Rising above the Yemen conflict
In April 2019, I went back to Yemen, my homeland, to witness first-hand how the ongoing war is affecting local communities. Upon reaching my first destination, the city of Marib, I was taken aback by the scale of change. The marginalised tribal area I once knew has become an epicentre in North Yemen.
Unlike its neighbours in the north, Marib has been able to fend off constant Houthi rebel attacks, making it a refuge for thousands of internally displaced Yemenis. In just four years, its population has increased fifty-fold, transforming Marib into a large, bustling city run by a Saudi-backed government, tribal leaders, political elites and the military. It hangs on as a stable exception in Yemen. But from what I saw and heard, the relative peace is fragile.
Protected from the worst ravages of war
Marib was brought into the spotlight of the conflict in January 2015, after the Houthis took over Yemen’s capital, Sanaa, about 170 kilometres away. By this point, almost all other cities in the country’s northern region were under Houthi control. Many people consequently fled to Marib, where local tribes were standing strong against the rebels’ expansion.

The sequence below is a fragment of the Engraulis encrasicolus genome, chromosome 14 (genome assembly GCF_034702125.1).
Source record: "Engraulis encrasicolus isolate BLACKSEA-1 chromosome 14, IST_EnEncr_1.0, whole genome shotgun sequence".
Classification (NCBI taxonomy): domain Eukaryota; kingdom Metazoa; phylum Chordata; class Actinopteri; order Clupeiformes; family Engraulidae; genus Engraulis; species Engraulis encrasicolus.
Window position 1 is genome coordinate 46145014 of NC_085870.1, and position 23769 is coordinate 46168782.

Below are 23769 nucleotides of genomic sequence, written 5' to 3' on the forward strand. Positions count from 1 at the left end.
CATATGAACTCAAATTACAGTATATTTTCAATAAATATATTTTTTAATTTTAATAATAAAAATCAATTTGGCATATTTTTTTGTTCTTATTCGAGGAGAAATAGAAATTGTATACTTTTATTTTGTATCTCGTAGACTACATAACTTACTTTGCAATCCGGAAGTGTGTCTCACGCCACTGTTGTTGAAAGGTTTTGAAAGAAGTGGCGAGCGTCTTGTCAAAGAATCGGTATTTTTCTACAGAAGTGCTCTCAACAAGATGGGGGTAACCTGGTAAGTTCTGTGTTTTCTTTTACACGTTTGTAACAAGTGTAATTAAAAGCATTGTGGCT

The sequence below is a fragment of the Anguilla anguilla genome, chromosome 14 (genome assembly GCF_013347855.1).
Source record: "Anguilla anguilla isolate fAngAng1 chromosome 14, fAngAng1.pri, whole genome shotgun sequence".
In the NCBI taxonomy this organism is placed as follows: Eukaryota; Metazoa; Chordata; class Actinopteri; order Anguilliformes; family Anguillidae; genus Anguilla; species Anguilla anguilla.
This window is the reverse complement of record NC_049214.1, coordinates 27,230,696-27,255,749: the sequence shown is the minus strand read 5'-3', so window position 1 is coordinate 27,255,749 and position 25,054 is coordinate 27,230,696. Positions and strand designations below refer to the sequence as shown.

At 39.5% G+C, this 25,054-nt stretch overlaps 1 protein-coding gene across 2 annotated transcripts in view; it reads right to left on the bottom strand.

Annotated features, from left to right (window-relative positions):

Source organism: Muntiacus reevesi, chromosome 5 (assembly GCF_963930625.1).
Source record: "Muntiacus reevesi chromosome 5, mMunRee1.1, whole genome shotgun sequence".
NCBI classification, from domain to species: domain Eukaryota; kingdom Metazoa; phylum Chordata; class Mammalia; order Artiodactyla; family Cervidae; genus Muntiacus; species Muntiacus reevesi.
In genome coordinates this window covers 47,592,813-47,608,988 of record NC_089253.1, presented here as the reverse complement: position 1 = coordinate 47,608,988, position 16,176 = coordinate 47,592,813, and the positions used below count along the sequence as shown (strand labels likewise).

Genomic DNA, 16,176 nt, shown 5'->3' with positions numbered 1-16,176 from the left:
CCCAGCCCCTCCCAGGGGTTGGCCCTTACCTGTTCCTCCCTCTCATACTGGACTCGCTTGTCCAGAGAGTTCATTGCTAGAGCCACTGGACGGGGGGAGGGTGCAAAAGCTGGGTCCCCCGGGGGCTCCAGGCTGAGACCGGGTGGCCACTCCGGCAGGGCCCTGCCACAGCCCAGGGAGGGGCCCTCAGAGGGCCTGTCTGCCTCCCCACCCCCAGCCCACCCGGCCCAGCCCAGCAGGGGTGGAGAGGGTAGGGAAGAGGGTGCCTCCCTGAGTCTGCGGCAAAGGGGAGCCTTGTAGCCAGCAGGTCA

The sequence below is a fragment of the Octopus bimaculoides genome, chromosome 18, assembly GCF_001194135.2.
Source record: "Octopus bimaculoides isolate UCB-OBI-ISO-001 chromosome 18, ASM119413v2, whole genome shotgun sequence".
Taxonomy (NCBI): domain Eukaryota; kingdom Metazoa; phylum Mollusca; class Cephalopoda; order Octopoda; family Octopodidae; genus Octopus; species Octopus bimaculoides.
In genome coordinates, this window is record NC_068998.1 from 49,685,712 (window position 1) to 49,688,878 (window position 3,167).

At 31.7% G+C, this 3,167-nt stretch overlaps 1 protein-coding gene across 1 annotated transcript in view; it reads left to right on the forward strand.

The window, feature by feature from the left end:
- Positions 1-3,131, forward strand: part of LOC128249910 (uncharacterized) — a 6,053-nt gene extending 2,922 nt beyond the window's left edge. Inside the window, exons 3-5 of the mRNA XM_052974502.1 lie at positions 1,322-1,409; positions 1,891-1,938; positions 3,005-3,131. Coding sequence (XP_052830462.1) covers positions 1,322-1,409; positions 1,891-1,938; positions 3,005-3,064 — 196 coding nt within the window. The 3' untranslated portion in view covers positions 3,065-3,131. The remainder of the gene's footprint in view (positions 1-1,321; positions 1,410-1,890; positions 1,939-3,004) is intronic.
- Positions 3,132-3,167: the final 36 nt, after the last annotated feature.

Despite being outnumbered and less equipped, the tribal fighters were able to resist the Houthis for several weeks and prevented their advancement on multiple fronts. This was largely due to the tribal leaders’ defence strategy that contained the fight in the mountains instead of turning the populated areas into battlefields.
In March 2015, the Saudi-led coalition began providing military and security support to Marib, solidifying the area as a resistance hub and helping to take back many nearby districts from the Houthis’ grip. Given ongoing skirmishes, the Saudis continue to provide the governorate’s authorities with weapons, training, funding and assistance for the security sector.
Meanwhile, people who oppose the Houthis or have been harmed by Houthi policies continue to flock to the area. They speak of arbitrary arrests against supporters of President Abd Rabbu Mansour Hadi or the Islah Party and extra taxes on merchants. For them, Marib offers a stable environment, thanks to its relatively unified local governance.